2.0 20 8 (40) 12 3 5 0 0 0.5 20 13 (65) 7 2 7 0 4 Purified Glycoprotein obtained from Glands:

1 Number and percentage of animals showing at least one localized lesion, ulcer or focus, accompanied with significant circulatory disturbances.

2 These signs are defined as follows:

--No significant localized lesions (ulcer, iocnhypererma, edema, erosion and hemorrhagic coating). +-Slight iocalized lesion, significant hyperenna but not reach hemorrhagic coating. +--Significant focalized lesion (no ulcer) hemorrhagic coating, below 1 mm. size. +-Signi.ficant iocalized lesion (ulcer) not expanded over lg area of stomach. +-++Significant localized lesion (ulcer) expanded over )4 area of stomach.

are simple proteins, which differ also from the invention glycoprotein in respect of their isoelectric point. 0n the other hand, alpha-parotin and beta-parotin differ from the invention glycoprotein in respect of their isoelectric point as well as sugar content.

Aside from the foregoing parotins and NGF, it is known that saliva and salivary glands contain such enzymes as amylase, lyzozyme and protease and such biologically active substances as callicrein. However, all of these are simple proteins not containing sugars and difier from the invention glycoprotein in their chemical properties. From the fact that the foregoing enzymatic and biological activities are not observed in the invention On the other hand, in the case of the purified glycoprotein obtained from salivary glands, the incidence of ulcers was 30% by an administration of 20 mg./kg. and 60% by an administration of 5 mg./kg., both of which were slight cases. It is thus clear that the purified glycoprotein obtained from saliva as well as salivary glands demonstrates a pronounced effect in inhibiting the incidence of restraint ulcers.

The novel glycoprotein of the present invention can be used in relief of various gastric diseases by incorporating a therapeutically effective amount thereof with a pharmaceutically acceptable carrier after dry freezing of the glycoprotein. The therapeutically effective amount is considerglycoprotein itself and, in contrast thereto, from the ably varied depend on symptoms, body-weight, administration times and the like. Generally speaking, an amount ranging from 0.1 to 100 mg. is optionally selected as one dosage. The novel glycoprotein of the present invention is applied to patients by means of oral administration or intramuscular injection. In the case of oral administration, the novel glycoprotein of the present invention is administered in a form of granules, tablets or pills prepared by employing lactose, starch, talc and the like as a carrier, or in a state charged into a gelatin capsule. In the case of intramuscular injection, frozen dry powder of the glycoprotein is dissolved into a physiological solution of sodium chloride or sterilized distilled water, and the solution is applied to patients.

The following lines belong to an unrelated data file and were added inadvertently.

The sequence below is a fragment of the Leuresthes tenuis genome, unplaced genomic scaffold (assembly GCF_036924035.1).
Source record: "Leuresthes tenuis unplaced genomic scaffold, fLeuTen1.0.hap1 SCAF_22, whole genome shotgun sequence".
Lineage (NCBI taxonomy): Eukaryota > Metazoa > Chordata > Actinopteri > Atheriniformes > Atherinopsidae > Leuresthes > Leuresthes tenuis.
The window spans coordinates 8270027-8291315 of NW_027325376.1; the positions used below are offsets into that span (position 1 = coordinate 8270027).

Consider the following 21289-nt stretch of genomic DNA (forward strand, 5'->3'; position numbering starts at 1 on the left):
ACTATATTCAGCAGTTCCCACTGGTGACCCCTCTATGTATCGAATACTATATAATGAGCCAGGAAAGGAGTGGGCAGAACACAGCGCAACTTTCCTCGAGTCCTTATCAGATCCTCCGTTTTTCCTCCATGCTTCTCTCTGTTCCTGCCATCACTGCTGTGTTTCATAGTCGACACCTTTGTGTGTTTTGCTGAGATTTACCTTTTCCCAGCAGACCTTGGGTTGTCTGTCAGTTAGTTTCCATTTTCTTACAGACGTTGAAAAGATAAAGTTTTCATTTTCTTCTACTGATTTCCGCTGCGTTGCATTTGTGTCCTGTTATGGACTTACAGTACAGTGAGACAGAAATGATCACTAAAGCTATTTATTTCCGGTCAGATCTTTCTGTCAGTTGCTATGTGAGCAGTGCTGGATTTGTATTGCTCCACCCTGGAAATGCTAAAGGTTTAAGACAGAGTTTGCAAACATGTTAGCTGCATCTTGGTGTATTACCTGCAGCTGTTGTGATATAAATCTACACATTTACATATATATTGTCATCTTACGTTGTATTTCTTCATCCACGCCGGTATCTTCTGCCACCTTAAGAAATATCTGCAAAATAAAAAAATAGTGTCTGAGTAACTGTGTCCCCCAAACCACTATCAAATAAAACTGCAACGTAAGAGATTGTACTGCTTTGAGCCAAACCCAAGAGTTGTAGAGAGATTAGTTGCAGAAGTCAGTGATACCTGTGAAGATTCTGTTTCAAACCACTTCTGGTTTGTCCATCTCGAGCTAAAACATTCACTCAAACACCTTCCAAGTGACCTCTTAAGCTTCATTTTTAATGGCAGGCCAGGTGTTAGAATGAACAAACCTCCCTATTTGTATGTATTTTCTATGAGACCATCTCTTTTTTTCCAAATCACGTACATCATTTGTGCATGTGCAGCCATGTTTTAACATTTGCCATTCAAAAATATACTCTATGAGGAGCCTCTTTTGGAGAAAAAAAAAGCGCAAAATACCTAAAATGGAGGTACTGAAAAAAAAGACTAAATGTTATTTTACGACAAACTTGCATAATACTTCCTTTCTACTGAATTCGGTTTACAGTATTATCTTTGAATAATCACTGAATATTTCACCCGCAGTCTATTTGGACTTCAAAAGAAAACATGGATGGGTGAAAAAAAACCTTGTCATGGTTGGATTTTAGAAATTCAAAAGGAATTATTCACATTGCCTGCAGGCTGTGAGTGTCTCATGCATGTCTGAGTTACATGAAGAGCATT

EXAMPLE 1 Ten liters of human saliva are centrifuged, following which its pH is adjusted to 5.4 by adding to its upper layer 5 N-HCl with stirring under cooling conditions and thereafter allowed to stand overnight in a refrigerator. The resulting precipitates are eliminated by centrifuging and, after adjusting the pH of the solution to 4.6 by a further addition of 5 N-HCl to its upper layer, it is allowed to stand overnight in a refrigerator. The resulting precipitates are eliminated and the solution is adjusted to a pH of 7 by adding to its upper layer 5 N-NaOH with stirring.

One liter of a 0.3 mole solution of ZnCl is added to 10 liters of the foregoing solution with stirring under cooling conditions, after which the solution is allowed to stand overnight in a refrigerator. The resulting precipitates are separated by centrifugation. A fourfold amount of 13% sodium citrate solution is added to these precipitates and extraction thereof is carried out for 2 hours.

The liquid extract is centrifuged and to the precipitates, a further addition of a fourfold amount of 1% sodium citrate solution is made followed by extraction for one hour. Centrifugation is similarly carried out to separate liquid extract which, after being commingled with the first liquid extract, is poured into a cellophane tube and dialyzed against running water for 48 hours.

1.25 grams of NaCl is added to 250 ml. of the dialysate followed by the addition of 107 ml. of acetone with stirring under cooling conditions to make the concentration 30%, after which the solution is allowed to stand overnight.